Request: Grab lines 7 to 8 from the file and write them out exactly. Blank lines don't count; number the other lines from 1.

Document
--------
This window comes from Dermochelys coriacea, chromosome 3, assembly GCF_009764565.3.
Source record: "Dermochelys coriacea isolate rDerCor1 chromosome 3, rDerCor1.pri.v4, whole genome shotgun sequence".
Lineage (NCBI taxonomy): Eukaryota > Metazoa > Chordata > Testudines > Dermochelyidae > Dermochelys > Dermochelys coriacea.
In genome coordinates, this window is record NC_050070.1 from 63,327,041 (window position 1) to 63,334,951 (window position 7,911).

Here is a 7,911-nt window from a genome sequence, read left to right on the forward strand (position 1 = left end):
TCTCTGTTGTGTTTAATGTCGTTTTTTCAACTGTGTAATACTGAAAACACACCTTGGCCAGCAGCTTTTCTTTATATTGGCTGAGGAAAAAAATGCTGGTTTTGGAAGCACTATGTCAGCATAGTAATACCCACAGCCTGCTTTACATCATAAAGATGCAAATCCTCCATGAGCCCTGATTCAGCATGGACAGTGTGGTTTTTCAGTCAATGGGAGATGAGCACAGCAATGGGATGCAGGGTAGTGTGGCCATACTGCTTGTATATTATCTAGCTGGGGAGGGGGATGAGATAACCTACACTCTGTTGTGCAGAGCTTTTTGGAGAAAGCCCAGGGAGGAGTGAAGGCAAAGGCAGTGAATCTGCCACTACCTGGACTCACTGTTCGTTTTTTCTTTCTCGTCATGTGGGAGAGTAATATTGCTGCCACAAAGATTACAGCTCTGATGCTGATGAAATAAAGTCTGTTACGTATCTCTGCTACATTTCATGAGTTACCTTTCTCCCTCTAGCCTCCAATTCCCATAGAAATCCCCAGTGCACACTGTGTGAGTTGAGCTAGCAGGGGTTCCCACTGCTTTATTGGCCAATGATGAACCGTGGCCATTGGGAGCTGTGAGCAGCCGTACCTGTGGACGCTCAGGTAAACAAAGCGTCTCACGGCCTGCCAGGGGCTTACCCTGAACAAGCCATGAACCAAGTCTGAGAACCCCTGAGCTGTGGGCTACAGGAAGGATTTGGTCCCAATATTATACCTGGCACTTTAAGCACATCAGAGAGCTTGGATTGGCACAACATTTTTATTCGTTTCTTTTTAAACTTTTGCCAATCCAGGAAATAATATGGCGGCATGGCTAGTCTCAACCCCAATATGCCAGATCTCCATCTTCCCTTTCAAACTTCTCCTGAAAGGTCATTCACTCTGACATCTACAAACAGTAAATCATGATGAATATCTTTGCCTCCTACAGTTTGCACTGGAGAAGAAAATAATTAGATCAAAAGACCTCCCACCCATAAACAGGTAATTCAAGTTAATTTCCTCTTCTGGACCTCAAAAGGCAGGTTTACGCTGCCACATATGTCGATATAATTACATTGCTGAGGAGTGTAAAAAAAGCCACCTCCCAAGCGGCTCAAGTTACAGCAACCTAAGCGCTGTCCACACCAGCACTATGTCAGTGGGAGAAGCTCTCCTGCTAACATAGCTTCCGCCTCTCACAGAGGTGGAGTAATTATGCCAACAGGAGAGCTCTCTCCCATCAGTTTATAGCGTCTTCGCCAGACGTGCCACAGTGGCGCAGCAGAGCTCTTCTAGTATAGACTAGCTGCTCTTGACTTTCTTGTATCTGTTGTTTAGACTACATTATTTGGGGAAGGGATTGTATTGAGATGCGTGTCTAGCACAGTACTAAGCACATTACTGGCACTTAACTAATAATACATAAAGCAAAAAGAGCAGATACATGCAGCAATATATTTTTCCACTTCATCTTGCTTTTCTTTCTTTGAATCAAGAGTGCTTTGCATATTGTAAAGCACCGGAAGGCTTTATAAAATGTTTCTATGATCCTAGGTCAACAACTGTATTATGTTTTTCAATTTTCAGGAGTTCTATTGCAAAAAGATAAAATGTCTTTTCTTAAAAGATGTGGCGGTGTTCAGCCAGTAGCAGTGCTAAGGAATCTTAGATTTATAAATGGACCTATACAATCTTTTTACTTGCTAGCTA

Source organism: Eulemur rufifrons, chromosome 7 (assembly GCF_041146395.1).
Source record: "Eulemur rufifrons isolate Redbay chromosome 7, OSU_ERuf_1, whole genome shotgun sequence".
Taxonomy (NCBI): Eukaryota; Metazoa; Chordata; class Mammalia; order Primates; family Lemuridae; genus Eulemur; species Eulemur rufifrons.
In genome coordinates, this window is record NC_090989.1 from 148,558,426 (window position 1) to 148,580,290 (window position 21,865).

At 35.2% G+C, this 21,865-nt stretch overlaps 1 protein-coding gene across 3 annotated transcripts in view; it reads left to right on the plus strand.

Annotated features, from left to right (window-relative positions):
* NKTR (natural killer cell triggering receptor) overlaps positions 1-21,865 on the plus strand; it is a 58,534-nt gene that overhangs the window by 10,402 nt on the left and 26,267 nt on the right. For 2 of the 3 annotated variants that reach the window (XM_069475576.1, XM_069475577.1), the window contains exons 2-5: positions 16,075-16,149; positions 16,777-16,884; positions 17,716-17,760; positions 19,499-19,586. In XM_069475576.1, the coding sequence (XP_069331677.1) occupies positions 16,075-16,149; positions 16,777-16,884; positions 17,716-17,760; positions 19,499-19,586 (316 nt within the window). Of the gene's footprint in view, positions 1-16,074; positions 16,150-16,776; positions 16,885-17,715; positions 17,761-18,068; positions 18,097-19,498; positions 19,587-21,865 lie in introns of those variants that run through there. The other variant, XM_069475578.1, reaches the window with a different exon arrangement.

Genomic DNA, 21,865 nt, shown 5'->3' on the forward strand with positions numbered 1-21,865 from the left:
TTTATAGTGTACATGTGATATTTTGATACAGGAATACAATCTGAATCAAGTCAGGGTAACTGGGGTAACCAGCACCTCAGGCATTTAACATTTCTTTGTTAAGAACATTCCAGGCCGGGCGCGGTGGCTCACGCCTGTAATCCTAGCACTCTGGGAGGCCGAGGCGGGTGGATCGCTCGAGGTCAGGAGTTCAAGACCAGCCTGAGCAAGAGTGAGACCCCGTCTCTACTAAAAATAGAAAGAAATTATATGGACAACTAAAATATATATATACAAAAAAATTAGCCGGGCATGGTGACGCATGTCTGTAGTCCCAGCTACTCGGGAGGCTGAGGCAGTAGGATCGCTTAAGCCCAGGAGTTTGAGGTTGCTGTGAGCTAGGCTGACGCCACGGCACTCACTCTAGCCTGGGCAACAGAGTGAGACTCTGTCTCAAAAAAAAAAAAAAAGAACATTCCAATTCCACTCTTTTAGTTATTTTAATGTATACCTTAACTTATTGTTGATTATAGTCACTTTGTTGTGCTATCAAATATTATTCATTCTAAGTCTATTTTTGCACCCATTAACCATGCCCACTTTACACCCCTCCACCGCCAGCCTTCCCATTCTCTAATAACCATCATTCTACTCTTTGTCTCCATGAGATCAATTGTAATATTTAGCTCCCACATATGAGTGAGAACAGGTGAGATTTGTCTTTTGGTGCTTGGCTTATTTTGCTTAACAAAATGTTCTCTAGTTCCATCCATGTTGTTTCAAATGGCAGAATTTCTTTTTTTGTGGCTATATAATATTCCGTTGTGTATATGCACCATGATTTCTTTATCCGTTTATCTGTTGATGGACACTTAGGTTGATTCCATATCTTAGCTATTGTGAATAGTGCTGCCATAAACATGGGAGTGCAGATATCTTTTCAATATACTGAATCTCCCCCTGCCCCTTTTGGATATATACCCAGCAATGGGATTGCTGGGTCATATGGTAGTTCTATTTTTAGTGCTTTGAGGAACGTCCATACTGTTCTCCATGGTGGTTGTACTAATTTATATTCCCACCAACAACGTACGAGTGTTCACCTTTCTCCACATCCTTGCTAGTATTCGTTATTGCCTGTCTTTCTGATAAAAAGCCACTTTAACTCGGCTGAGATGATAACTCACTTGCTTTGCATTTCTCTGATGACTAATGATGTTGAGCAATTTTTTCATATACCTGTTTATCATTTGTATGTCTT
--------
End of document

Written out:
Source organism: Eulemur rufifrons, chromosome 7 (assembly GCF_041146395.1).
Source record: "Eulemur rufifrons isolate Redbay chromosome 7, OSU_ERuf_1, whole genome shotgun sequence".